We have to thank, once again, Jack Hilliard for today’s post. . . . “Thanks again, Jack!”
What is one thing the following cities have in common?:
- Chicago, Illinois,
- Los Angeles, California
- Atlantic City, New Jersey
- Miami Beach, Florida
How about a hint? Next year Charlotte, North Carolina can be added to the list.
The answer: each of the four cities listed above has hosted the Democratic National Convention—and Hugh Morton photographed all four.
Next September 3rd, when the 46th Democratic National Convention gavels to order in Charlotte’s Time Warner Cable Arena, the party’s presidential nominee will most likely already be known. That wasn’t the case, however, back in 1956 when the Democrats gathered in Chicago. Adlai Stevenson of Illinois, who had been the party’s presidential candidate in 1952, was again selected on the first ballot getting about 66% of the votes, but the real fireworks came when he asked the delegates to selected the candidate for vice president. Thirteen names were offered, including Luther Hodges of North Carolina. But in the end, two candidates were seriously considered: Estes Kefauver of Tennessee and John F. Kennedy of Massachusetts. It took two ballots for Kefauver to gain the nomination. As was the case in 1952, the Republicans swept the general election with Eisenhower and Nixon.
A few days before the 1960 convention opened in Los Angeles, John F. Kennedy, the leading candidate, received two new challengers when Lyndon B. Johnson, the powerful Senate majority leader from Texas, and Adlai Stevenson II, the party’s nominee in 1952 and 1956, announced their candidacies. But in the end, neither Johnson nor Stevenson could match the talented Kennedy team headed by Robert Kennedy. Giving one of John Kennedy’s nominating speeches was Duke University President and future North Carolina Governor Terry Sanford. JFK won on the first ballot gaining 53 percent of the voting delegates, and went on to defeat Richard Nixon in the close 1960 general election.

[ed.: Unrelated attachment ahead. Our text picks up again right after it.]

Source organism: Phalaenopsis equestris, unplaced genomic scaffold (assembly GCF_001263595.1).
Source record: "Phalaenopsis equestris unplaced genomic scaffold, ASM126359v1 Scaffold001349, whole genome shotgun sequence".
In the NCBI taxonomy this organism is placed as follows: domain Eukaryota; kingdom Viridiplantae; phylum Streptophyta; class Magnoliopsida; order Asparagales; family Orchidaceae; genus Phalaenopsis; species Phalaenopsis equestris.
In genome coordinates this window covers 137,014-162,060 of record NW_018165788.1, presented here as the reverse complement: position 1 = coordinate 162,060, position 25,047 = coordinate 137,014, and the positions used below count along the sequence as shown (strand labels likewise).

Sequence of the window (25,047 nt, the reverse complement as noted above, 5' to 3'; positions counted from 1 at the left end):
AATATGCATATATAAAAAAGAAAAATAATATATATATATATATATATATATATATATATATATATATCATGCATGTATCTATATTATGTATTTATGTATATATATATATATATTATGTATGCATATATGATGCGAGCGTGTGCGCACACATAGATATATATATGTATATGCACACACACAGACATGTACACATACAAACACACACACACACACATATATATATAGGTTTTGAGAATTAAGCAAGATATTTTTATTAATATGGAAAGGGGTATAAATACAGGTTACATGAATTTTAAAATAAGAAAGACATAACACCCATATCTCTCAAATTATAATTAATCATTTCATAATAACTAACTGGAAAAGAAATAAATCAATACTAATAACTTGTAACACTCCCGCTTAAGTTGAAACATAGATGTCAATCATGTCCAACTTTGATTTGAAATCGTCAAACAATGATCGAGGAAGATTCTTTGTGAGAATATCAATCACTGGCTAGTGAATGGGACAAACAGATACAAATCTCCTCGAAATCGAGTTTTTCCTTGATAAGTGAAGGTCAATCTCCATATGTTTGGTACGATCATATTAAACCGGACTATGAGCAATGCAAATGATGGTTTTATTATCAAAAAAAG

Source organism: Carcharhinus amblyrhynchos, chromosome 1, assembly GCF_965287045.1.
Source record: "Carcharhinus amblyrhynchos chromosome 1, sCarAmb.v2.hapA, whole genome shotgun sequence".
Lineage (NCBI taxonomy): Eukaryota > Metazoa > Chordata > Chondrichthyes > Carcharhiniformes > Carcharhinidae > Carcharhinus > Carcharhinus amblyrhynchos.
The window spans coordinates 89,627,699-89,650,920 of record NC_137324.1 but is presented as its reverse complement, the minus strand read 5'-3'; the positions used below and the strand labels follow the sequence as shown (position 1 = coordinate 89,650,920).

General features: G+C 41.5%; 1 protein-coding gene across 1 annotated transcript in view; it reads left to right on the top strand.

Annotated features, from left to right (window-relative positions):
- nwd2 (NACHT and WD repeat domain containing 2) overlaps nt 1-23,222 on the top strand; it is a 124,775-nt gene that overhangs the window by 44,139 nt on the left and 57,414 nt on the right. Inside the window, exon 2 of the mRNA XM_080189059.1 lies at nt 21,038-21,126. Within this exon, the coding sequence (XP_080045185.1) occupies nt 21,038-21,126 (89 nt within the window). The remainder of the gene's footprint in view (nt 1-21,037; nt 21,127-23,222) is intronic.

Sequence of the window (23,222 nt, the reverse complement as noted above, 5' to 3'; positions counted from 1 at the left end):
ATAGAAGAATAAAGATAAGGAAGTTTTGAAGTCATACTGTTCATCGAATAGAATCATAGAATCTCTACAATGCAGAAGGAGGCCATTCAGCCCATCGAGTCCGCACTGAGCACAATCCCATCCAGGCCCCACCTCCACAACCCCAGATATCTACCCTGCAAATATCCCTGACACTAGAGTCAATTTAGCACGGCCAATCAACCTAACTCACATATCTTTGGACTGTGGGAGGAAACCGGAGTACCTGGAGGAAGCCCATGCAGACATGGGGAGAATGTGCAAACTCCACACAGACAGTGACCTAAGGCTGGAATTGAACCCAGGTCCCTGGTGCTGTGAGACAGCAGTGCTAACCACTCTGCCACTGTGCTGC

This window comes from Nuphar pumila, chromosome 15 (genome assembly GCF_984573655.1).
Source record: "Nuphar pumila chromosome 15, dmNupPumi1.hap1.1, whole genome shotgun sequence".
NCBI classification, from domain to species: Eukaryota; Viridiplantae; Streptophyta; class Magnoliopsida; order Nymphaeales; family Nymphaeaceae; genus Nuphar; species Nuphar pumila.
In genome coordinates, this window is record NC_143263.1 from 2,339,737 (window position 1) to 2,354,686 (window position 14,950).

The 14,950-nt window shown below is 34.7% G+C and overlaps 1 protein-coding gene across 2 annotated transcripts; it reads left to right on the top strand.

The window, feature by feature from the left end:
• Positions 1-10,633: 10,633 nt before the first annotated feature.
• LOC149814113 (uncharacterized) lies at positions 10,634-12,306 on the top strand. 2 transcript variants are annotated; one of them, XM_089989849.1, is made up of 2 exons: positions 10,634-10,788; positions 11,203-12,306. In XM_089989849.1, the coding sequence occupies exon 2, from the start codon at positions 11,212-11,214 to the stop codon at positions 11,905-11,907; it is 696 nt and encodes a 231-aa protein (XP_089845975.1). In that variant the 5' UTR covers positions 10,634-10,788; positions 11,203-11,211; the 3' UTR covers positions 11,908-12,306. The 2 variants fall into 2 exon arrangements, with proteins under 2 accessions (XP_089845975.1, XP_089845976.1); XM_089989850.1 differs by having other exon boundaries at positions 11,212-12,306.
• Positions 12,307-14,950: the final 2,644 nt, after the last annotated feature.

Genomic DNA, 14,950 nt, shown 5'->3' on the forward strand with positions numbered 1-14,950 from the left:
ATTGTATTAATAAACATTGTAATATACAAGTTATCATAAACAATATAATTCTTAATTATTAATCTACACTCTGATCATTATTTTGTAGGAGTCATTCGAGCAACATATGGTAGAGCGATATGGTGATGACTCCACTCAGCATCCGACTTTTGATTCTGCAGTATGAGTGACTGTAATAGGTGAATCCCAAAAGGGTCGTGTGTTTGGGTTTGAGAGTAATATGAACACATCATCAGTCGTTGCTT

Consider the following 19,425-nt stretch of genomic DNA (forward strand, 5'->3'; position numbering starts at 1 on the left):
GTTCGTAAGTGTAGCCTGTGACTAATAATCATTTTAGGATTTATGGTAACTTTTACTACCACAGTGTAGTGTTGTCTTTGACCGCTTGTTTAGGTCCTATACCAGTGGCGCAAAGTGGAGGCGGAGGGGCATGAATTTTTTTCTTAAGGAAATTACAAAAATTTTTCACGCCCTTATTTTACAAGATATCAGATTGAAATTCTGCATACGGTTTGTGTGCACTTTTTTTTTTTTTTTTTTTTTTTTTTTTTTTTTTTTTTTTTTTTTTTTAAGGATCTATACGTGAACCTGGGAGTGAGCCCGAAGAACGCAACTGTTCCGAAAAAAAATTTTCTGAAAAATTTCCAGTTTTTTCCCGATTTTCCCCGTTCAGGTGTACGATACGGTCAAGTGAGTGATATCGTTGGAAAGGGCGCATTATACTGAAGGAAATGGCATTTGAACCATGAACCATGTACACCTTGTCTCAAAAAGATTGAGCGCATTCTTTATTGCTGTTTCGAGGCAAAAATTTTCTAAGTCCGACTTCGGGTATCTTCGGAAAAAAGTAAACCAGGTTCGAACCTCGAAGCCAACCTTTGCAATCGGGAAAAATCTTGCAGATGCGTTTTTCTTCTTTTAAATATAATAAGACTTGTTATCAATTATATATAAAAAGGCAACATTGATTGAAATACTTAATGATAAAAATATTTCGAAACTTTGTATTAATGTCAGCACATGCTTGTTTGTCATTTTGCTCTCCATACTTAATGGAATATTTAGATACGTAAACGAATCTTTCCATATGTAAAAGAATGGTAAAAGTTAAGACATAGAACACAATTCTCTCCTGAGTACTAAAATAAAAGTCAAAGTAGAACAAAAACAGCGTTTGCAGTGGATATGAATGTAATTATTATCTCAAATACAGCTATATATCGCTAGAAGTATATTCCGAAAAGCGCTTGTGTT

The 1964 convention, held in Atlantic City, was a little more cut and dried. The favorite going in was incumbent President Lyndon B. Johnson, who had been Kennedy’s vice president and became president in November of 1963 following Kennedy’s assassination. Johnson was selected by acclamation. The ’64 convention took place less than a year after John Kennedy’s assassination and on the final day of the gathering, Robert Kennedy introduced a film in honor of his brother’s memory. When Robert Kennedy appeared on the convention floor, the delegates erupted in twenty-two minutes of uninterrupted applause, causing him to break into tears. LBJ soundly defeated Barry Goldwater in the 1964 general election.
Eight years later, the Democrats gathered in Miami Beach for their 36th convention. The convention itself turned out to be one of the most unusual political events in recent history. A solid 57 percent of the delegates selected George McGovern of South Dakota as their presidential candidate, but the selection for vice president turned out to be somewhat of a joke. Seventy-seven people were nominated for the position. Some of the more famous names were Jimmy Carter, Shirley Chisholm, Ted Kennedy and Eugene McCarthy. There was a group of North Carolinians on the ballot including Skipper Bowles, Jim Hunt, Terry Sanford, and Nick Galifianakis. Then there was the list that included Dr. Benjamin Spock, CBS-TV anchor Roger Mudd, and “Joe Smith,” the fictitious character from the 1956 Republican convention. In the end, Thomas Eagleton of Missouri was selected as the vice presidential candidate. When it was disclosed that Eagleton had undergone mental health treatment (including electroshock therapy), he withdrew and was replaced on the ballot by Sargent Shriver.
The 1972 convention prime time sessions began in the early evenings and lasted until the wee hours, and the bizarre vice presidential balloting caused McGovern’s acceptance speech to begin at 3:00 a.m. (EDT). The unorthodox behavior of the Democratic National Convention delegates was “rewarded” by voters in the November, 1972 general election. The party’s nominees lost in the worst landslide in US history.
It is expected that the Queen City hosting the 2012 convention will generate more than 150 million dollars for Charlotte and surrounding metropolitan areas, and will bring in more than 35,000 delegates and special guests. It will be the kind of event that Hugh Morton would have attended and documented in his own special way.